In the political world, there has been much talk about 37-year-old Mia Love, the recently nominated Republican woman for the fourth congressional district in Utah. What makes Love such a prime topic in the political world?
Love is both African-American and Mormon; if she beats her competitor, the incumbent and Democratic Rep. Jim Matheson in November, she will be the first Republican, African-American, female in Congress.
Love is the daughter of Haitians who immigrated to Brooklyn. “I am a product of that hard work,” she said in an interview with Yahoo News, “[I’m] a product of the American dream.”
Her career started with a seat on the city council in her small town of Saratoga Springs, Utah. She became mayor six years later and, along with donations from republican House leaders, she decided to run for a spot in the House.
Love, and her potential as the first Republican African-American voted into national office, will show others that the GOP more diverse as people think it is.
In reality, the Republican party is evolving from the typical middle class, white membership to a more diverse party, and Love is only a small sample of racial diversity in the GOP.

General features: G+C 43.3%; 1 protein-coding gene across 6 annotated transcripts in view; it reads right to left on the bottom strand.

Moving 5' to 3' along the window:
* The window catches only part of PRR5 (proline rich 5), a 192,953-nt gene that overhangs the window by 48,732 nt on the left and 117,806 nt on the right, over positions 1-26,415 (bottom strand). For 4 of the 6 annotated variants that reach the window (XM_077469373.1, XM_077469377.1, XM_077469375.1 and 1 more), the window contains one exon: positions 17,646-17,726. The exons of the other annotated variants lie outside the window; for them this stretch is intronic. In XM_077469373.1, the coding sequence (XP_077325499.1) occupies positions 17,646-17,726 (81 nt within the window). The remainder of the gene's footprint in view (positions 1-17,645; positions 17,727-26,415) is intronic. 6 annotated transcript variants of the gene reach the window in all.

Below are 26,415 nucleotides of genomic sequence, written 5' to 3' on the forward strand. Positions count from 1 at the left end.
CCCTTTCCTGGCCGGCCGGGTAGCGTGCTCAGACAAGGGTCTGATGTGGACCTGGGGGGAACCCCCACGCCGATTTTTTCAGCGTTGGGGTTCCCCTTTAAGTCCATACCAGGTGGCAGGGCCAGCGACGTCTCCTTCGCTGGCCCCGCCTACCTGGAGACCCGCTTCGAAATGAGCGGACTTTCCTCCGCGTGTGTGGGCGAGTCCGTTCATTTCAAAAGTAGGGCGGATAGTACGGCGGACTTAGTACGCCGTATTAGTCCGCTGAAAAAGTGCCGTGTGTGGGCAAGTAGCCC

For example, look at Herman Cain, a business man, media personality and former candidate for President of the United States in 2012, or Condoleezza Rice, the 66th Secretary of State. They are both accomplished, Republican african-americans.
That’s not where they end though. There’s Florida’s lieutenant governor, Jennifer Carroll, who was the first African-American elected statewide and Peter Boulware, former NFL linebacker and Republican candidate for the Florida House of Representatives.
These men and women are defying political stereotypes, resulting in the changing of political parties and society’s expectations for them; Love is only one part of this movement
“I am ready to go in and change it[the government] from the inside out,” Love said to Yahoo News.